Monthly Archives: April 2013

Episode 13: Wild Card

For lucky number 13, the guys have a wild card episode. With no prepared topic, they dive into the world of LSD, where a writer’s material comes from, and what they like and dislike about the Academy. They also discuss their friend and colleague Mehdi Okasi’s story “Give Hostages to Fortune.”

 

Reading Discussed

Episode 12: Details

The guys dive into the murky world of details in Episode 12. What’s a significant detail? Are sensory details necessary? How do you create strangeness? They also confront different experiences with reading Laura van den Berg’s “Where We Must Be” and discuss their own reading and writing.

Reading Discussed

Weekly Links Roundup

Do writers really retire? I’m skeptical of public announcements. I quit blogging last year, yet here I am. That’s it, I’m retiring again.

The message of literary magazine covers: “Don’t read me.” Daniel Wallace suggests maybe they’re not aiming to be read, but rather aiming for prestige. Becky Tuch weighs in and says, hey, there’s a lot of great stuff out there if you dig for it. The question is: Should literary magazines market themselves, and if so, how much?

David Foster Wallace on ambition, illustrated.

Daily routines of famous writers.

Interview with John Le Carre in the NY Times.

The knot between authors and readers

The NY Times has reported that David Mamet will be self-publishing his next play, with facilitation from his agent. This is a big deal because it’s one of the first times a big-name literary author is bypassing the traditional publishing model.

I’ve previously referenced the squirrelly ethical dilemma faced by agents who want to facilitate their clients in self-publishing. It seems the agent has a strong motivation to choose the easiest, most profitable route — which is a challenge as well for home sellers dealing with a real estate agents.

But another reason the David Mamet news is interesting is because it raises an entirely different question: Is he really self-publishing?  Continue reading

Episode 11: Publishing

Episode 11 brings talk of publishing — how the WITTScasters do it, and much more importantly, why. Brian and Ben also have hard decisions to make in their own writing and Jon has some ‘splaining to do about some recent blog rants before they all talk about “Old Ironhead,” an excerpt from Mark Powell’s novel-in-progress.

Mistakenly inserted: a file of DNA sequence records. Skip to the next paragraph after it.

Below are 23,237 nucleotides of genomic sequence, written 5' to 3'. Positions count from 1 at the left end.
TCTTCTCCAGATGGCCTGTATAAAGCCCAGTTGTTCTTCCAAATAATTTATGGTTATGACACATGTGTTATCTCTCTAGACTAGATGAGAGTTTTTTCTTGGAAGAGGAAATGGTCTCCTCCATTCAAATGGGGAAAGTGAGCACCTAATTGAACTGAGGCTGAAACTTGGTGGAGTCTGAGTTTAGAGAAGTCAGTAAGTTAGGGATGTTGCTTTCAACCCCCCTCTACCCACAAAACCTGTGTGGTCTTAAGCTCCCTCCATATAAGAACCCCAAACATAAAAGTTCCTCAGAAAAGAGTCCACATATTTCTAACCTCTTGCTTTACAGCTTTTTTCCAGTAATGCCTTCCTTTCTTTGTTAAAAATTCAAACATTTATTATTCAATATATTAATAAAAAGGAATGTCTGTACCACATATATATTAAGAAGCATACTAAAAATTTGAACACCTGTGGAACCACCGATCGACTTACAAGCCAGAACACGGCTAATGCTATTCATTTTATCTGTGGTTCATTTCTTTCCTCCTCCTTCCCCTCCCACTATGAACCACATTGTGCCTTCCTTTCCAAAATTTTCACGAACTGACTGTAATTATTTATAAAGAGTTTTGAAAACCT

Reading Discussed

Shakespeare’s Comedy: “Twelfth Night”

My undergraduate English department offered two Shakespeare courses: the comedies in the fall and the tragedies in the spring. On day one of the tragedies course I took, the professor said, perhaps quoting someone, “For those who think, life is a comedy, and for those who feel, life is a tragedy. You all must be the feelers.”

I do love a good tragedy, with its requisite pity and terror. The other day, however, I read “Twelfth Night” for the first time. Being somewhat unfamiliar with Shakespeare’s comedies, I now understand my old professor’s comment, because “Twelfth Night” — lighthearted, zany, and filled with irony upon irony — is for thinkers. Here’s why:

Continue reading

Weekly Links Roundup

Sam Lipsyte interviews himself.

More about the future of publishing.

Our Purdue friend and colleague James Tadd Adcox has a new project, a downloadable correspondence between him and Robert Kloss.

James Salter profiled in the New Yorker (gated, but worth scaring up a copy). Also, a companion podcast.

Barry Hannah’s lost novel.

A case against creative writing programs. I have mixed feelings about this one. The best writing is born from experience, but that’s not to say it’s not worth honing your chops until you live into your material. Also, do classical musicians or visual artists hem and haw this much about whether their art can or should be taught? What makes creative writers (and creative writing instructors) think they’re so special? Why are they so insecure?

High and Low Audiences

For reasons I won’t get into here, I’m writing an article about Shakespeare for my local newspaper. I interviewed a professor who has a course through the Great Courses on understanding Shakespeare, and he said that one of the great things about Shakespeare is that he was writing for everyone, from the groundlings who paid a penny to get in and are just there for the bawdy jokes and the most sophisticated viewers who want to grapple with the philosophical questions.

I thought that was just terrific, and the missing piece of our recent genre/literary discussion. That’s what you want to do, right? To write a book that appeals on a visceral, entertaining level but that also holds up to careful study? Here’s a great story:  Continue reading

Even more on digital stuff: Is a “revolution” a good thing?

My wife suggested I sounded a bit angry in this rant about digital self-publishing. My bad. As the guys know, I have a cranky old man persona that likes to come out, and it’s a fine line between humorous satire and just plain mean.

But I have thought deeply about our era’s rapid technological changes, what might be called a “revolution,” and like any sensible person, I have quite a few mixed feelings about it all. Perhaps my skepticism of change is ingrained in my southern bones. As Tracy Thompson tells the NY Times:

I think Southerners place so much store by history and tradition because we all have this constant, nagging sense that everything familiar to us is about to disappear. And it probably is.

But I think it also has to do with this problematic term “revolution.” Continue reading

Episode 10: Art vs. Entertainment

In an artful and entertaining episode, the boys dissect the line between high art and lowbrow, art and entertainment, and they consider whether they are snobs (yes) and whether that matters (doubtful). They also discuss Jamie Quatro’s “The Anointing.”

 

Reading Discussed